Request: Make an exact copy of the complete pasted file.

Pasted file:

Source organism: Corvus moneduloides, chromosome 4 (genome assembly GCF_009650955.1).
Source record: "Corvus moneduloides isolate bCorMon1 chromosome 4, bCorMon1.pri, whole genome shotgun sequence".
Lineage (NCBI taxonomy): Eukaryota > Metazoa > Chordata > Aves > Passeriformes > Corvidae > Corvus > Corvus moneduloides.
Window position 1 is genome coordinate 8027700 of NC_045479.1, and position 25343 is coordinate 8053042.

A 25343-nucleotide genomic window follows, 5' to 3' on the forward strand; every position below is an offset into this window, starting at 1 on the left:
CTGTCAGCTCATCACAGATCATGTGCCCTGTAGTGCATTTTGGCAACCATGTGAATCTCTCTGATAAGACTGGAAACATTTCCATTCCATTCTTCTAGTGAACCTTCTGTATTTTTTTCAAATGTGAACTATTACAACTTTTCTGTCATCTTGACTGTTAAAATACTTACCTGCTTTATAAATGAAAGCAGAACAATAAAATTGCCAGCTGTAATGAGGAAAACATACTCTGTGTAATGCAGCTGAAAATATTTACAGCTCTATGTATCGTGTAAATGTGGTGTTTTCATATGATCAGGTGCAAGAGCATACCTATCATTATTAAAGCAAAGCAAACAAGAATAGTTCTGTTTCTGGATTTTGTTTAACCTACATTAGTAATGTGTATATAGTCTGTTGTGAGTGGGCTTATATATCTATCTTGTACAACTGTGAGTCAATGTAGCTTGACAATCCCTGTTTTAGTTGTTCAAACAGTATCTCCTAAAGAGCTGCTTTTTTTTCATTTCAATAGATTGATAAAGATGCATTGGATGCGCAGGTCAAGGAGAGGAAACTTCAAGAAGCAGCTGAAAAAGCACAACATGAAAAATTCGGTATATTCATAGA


Source organism: Corvus moneduloides, chromosome 4 (genome assembly GCF_009650955.1).
Source record: "Corvus moneduloides isolate bCorMon1 chromosome 4, bCorMon1.pri, whole genome shotgun sequence".
Lineage (NCBI taxonomy): Eukaryota > Metazoa > Chordata > Aves > Passeriformes > Corvidae > Corvus > Corvus moneduloides.
Window position 1 is genome coordinate 8027700 of NC_045479.1, and position 25343 is coordinate 8053042.

A 25343-nucleotide genomic window follows, 5' to 3' on the forward strand; every position below is an offset into this window, starting at 1 on the left:
CTGTCAGCTCATCACAGATCATGTGCCCTGTAGTGCATTTTGGCAACCATGTGAATCTCTCTGATAAGACTGGAAACATTTCCATTCCATTCTTCTAGTGAACCTTCTGTATTTTTTTCAAATGTGAACTATTACAACTTTTCTGTCATCTTGACTGTTAAAATACTTACCTGCTTTATAAATGAAAGCAGAACAATAAAATTGCCAGCTGTAATGAGGAAAACATACTCTGTGTAATGCAGCTGAAAATATTTACAGCTCTATGTATCGTGTAAATGTGGTGTTTTCATATGATCAGGTGCAAGAGCATACCTATCATTATTAAAGCAAAGCAAACAAGAATAGTTCTGTTTCTGGATTTTGTTTAACCTACATTAGTAATGTGTATATAGTCTGTTGTGAGTGGGCTTATATATCTATCTTGTACAACTGTGAGTCAATGTAGCTTGACAATCCCTGTTTTAGTTGTTCAAACAGTATCTCCTAAAGAGCTGCTTTTTTTTCATTTCAATAGATTGATAAAGATGCATTGGATGCGCAGGTCAAGGAGAGGAAACTTCAAGAAGCAGCTGAAAAAGCACAACATGAAAAATTCGGTATATTCATAGA